G: Companies must display a progressive, politically correct type of “diversity” among their corporate leaders. Governance policies must emphasize a far-left conception of “fairness” relating to company shareholder rights and the compensation of CEOs and top executives.  

ESG criteria force large corporations to please the shareholders rather than provide quality products and services for customers and communities.  

What is DEI?

However, it continues beyond ESG criteria. When companies embrace ESG, they are often encouraged to prioritize Diversity, Equity, and Inclusion (DEI). DEI is often presented as promoting universally agreed-upon goals; however, it’s really about advancing a politically charged agenda. DEI takes its cues from ideologies like Critical Race Theory, which teaches that society can be divided into oppressors and the oppressed—fixed categories determined by skin color, income level, sexual orientation, and religious views.  

One recent example of DEI gone awry involves American Express. The credit card company is being sued for allegedly discriminating against some of its white employees after implementing “anti-racism” initiatives throughout its corporate structure. Some of the allegations include promotions based on race and creating a work culture fixated on “woke” pursuits in the workplace that have subsequently created animosity between colleagues.  

What all of this boils down to is an attempt to solve discrimination by using discrimination—a reality made plain by advocates like Ibram X Kendi. This has led to equal opportunities for some to be stripped away in the name of “diversity.” Instead of hiring a job applicant based on his or her qualifications and content of character, potential employers hire based on skin color, sexual orientation, gender identity, or even religious views. DEI policies often exacerbate the alleged problems they were meant to help solve, with new resentments and distrust among colleagues.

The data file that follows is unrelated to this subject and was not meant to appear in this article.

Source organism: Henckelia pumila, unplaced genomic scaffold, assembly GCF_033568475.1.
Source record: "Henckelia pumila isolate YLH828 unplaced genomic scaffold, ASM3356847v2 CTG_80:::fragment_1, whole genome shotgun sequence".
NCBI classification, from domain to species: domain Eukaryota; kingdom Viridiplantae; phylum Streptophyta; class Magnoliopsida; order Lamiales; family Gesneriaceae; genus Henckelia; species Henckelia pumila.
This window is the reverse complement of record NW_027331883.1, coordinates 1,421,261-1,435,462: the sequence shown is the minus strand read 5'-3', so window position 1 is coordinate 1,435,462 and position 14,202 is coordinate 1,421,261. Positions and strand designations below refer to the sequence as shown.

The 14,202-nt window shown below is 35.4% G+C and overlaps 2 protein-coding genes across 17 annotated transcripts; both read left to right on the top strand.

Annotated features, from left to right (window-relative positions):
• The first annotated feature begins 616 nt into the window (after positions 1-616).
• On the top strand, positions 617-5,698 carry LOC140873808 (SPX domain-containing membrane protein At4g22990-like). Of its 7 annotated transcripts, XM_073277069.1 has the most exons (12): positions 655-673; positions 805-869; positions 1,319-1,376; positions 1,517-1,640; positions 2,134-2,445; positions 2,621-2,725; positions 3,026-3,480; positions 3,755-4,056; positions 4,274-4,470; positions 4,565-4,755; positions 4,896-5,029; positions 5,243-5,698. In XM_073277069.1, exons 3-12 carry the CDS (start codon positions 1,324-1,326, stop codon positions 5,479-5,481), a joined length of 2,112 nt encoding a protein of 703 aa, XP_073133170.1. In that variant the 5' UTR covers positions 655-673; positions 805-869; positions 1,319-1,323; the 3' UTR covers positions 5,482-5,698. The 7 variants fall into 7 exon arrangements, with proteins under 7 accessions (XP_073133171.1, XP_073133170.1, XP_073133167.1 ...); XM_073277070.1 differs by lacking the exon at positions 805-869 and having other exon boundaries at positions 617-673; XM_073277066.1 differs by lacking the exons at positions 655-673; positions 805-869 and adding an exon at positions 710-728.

Is there a way to stop this?

Yes, there is! Alliance Defending Freedom is working to turn the tide through multiple ways. One way was creating the Viewpoint Diversity Score Business Index. The Index is the first comprehensive benchmark that measures corporate respect for free speech and religious freedom at companies in critical industries like finance and technology. The 2023 edition of the Index measured 75 companies; eight companies have increased their scores since last year. We are working to encourage more corporations to follow suit each year.  

ADF is not stopping there. We’re advocating for the rights of churches and ministries by representing you in court, collecting and sharing stories, and creating resources about this subject. We’re here to protect your right to freely operate according to your faith.  

Here at ADF, protecting freedom of religion is a top priority. That’s why we have a ministry specific to legally equipping churches and ministries. The ADF Church & Ministry Alliance exists to provide legal counsel and resources to ensure that churches and ministries are free to operate, teach, and serve, consistent with God’s call. Click here to learn more about how the program can help your church or ministry.